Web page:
If you have sustained losses in an investment in GWG Renewable Secured Debentures, an illiquid and high-risk alternative investment, you be able to recover losses in arbitration before the Financial Industry Regulatory Authority (“FINRA”) if the investment was sold pursuant to a misleading sales presentation or the recommendation to purchase the securities lacked a reasonable basis. GWG Holdings, Inc. (“GWG”) began selling what it termed Renewable Secured Debentures (“Debentures”) in 2012. In certain instances, financial advisors and brokers recommending these Debentures reportedly solicited their clients to invest without first fully disclosing the Debentures’ many risks. In fact, in some instances, financial advisors reportedly made false and misleading oral and written statements concerning these investments offered by GWG, describing them as safe, low-risk, liquid and/or guaranteed. Further, some financial advisors may have recommended these Debentures without taking into account a customer’s specific investment objectives, risk tolerance, as well as other relevant factors which all touch upon the suitability of a specific investment.
In actuality, these Debentures were anything but safe, liquid investments. In structuring the Debentures, Minnesota firm GWG purchased life insurance policies in the secondary market at a discount to their face value and then packaged these policies into the Debentures, to be sold to investors. In structuring the overarching investments, GWG planned to continue paying on the insurance policy premiums, while paying investors interest, ultimately hoping to collect more upon maturity of the policies than GWG had initially paid to purchase, finance and service the policies. GWG required a minimum investment of $25,000 – with the optionality to make additional investments at $1000 increments. The Debentures had varying maturity terms and interest rates, ranging from six (6) months at an annual interest rate of 4.75% to seven (7) years at an interest rate of 9.5%.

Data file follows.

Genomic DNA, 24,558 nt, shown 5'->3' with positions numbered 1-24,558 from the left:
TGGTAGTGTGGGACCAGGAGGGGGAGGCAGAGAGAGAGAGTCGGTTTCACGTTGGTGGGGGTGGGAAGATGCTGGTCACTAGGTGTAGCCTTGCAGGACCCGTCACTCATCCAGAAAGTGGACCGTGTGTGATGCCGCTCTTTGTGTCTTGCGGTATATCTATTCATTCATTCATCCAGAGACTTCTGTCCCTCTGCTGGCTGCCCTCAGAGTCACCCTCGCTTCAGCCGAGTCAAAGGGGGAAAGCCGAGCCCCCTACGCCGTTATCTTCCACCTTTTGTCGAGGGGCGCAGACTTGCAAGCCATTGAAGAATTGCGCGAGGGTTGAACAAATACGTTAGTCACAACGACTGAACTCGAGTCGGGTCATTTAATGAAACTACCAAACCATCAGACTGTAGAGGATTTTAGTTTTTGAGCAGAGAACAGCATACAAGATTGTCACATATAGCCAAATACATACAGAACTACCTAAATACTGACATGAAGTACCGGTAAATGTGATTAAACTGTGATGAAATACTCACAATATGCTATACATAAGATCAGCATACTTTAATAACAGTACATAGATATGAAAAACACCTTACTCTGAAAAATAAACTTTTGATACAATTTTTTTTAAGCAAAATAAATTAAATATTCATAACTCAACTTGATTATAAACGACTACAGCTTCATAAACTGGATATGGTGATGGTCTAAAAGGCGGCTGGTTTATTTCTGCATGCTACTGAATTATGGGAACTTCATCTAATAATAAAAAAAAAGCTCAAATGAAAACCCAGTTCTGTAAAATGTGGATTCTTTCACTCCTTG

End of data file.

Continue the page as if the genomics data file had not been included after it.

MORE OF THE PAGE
Significantly, as stated in the GWG Prospectus, the life insurance policies underlying the investments do not serve as collateral for the Debentures, but rather acted as collateral for GWG on a line of credit to purchase the insurance policies, in the first instance. In addition to the risk of default without secure collateral in place, the GWG Debentures are extremely illiquid in nature. This means that investors do not have ready access to their initial capital commitment prior to maturity (unless such a request is due to death, bankruptcy, or disability). Further, there is no active trading market for GWG’s Debentures, making resale extremely difficult.